When a city-run youth program hired Cheryl Campos as a counselor, it promised her a $10,000 bonus for support-group work as well as a promotion to assistant director within six months.
Things changed after Campos told her supervisor that she followed Native American spiritual beliefs. Her supervisor began to treat her differently and started implying that she wasn't a good fit for the job, Campos claimed.
While Campos received positive work evaluations, the promised bonus and promotion never materialized. Asked why, her supervisor said that people "sometimes had to give up the things they need most in order to be a good Christian." Campos also was taken off counseling assignments because of her refusal to use Bible scripture.
Alleging religious discrimination, Campos resigned and sued for constructive discharge. A jury sided with her and awarded her $79,200. A federal appeals court agreed.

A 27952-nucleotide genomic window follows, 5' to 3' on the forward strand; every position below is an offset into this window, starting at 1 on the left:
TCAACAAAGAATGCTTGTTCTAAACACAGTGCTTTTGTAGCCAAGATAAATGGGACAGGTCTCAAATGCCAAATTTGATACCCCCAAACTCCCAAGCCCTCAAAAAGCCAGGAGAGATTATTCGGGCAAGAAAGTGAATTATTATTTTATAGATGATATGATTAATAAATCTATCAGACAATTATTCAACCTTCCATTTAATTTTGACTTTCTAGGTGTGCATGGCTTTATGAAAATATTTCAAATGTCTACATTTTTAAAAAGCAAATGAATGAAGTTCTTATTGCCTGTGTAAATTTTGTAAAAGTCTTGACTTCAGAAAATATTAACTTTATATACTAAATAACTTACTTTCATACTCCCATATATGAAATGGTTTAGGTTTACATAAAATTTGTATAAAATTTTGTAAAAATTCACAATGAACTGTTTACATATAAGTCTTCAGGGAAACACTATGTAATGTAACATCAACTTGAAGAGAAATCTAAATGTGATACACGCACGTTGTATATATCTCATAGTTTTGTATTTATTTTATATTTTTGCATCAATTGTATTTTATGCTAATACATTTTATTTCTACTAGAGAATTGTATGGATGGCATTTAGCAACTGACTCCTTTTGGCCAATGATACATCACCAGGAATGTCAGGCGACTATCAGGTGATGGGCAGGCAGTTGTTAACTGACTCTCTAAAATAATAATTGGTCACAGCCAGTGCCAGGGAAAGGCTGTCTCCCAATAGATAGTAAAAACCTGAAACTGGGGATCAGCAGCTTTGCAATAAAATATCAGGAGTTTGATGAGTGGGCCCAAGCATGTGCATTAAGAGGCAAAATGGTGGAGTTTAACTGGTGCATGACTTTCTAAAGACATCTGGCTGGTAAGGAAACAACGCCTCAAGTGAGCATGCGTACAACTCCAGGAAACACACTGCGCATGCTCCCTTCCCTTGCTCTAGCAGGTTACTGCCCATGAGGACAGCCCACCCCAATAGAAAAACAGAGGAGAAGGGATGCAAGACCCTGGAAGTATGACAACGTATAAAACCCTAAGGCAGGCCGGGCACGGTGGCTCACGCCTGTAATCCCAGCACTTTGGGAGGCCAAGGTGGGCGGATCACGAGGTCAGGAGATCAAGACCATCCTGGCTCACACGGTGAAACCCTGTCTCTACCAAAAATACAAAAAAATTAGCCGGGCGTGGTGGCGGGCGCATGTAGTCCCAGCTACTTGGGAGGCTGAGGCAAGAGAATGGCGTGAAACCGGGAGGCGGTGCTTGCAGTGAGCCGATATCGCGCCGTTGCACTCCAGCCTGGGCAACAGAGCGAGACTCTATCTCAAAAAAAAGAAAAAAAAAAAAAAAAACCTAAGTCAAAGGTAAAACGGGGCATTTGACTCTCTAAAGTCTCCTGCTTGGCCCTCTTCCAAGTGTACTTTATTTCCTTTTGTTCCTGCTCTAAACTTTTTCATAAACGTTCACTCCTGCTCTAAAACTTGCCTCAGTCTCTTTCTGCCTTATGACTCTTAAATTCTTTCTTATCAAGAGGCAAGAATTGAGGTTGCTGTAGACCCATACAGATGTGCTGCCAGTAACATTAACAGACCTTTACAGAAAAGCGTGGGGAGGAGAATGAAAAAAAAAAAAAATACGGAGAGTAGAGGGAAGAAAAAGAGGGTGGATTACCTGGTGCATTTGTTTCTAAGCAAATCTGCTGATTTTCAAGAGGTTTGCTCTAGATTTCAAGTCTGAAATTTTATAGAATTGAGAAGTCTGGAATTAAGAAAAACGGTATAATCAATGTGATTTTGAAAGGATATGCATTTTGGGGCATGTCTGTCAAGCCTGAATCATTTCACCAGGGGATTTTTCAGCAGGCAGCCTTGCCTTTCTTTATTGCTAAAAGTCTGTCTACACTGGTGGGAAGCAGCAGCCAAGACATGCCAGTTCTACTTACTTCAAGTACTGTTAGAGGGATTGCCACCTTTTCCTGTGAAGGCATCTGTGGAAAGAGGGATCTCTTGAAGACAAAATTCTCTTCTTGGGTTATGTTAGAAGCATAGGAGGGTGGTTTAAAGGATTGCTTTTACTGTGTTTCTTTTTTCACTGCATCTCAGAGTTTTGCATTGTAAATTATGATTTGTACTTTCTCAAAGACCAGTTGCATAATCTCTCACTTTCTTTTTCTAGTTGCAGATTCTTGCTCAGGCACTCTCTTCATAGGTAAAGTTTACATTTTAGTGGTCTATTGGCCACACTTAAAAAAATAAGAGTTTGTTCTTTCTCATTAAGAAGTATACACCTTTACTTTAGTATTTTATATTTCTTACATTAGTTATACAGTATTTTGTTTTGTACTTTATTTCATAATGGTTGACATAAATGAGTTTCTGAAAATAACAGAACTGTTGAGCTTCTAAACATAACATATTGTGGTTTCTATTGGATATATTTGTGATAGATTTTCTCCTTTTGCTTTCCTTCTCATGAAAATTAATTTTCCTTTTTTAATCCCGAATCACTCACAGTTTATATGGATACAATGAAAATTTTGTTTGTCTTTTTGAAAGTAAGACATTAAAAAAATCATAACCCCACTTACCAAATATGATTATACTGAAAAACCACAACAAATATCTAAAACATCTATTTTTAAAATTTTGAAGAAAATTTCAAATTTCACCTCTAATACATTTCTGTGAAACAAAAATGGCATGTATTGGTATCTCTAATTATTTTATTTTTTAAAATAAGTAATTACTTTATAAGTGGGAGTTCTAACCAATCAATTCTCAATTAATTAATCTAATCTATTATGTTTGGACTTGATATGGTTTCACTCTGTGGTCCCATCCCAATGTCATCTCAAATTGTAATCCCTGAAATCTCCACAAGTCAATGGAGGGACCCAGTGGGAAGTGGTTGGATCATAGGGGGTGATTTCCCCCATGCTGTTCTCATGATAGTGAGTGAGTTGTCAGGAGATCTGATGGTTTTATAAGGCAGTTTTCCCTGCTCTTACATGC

To prove constructive discharge, an employee must show a company deliberately allowed working conditions to become so intolerable that there was no choice other than resignation. The court said this employer should have foreseen Campos' resignation as a consequence of the supervisor's actions, and that there was enough evidence to suggest the supervisor wanted to replace Campos with a Christian employee. (Campos v. City of Blue Springs, Missouri, No. 01-2814, 8th Cir., 2002)
Advice: Don't offer opinions on employees' religious practices and never use them as the basis of an employment decision. Your company can be held liable for a supervisor's hostility toward an employee based on religious beliefs.
Your best protection from bias charges is to train managers to treat every employee with respect, to value diversity and apply company policies and procedures consistently.
If this employer was a church-based counseling center, it could hire on the basis of religious beliefs. But Campos' employer was the city, where religious-based hiring is a legal sin.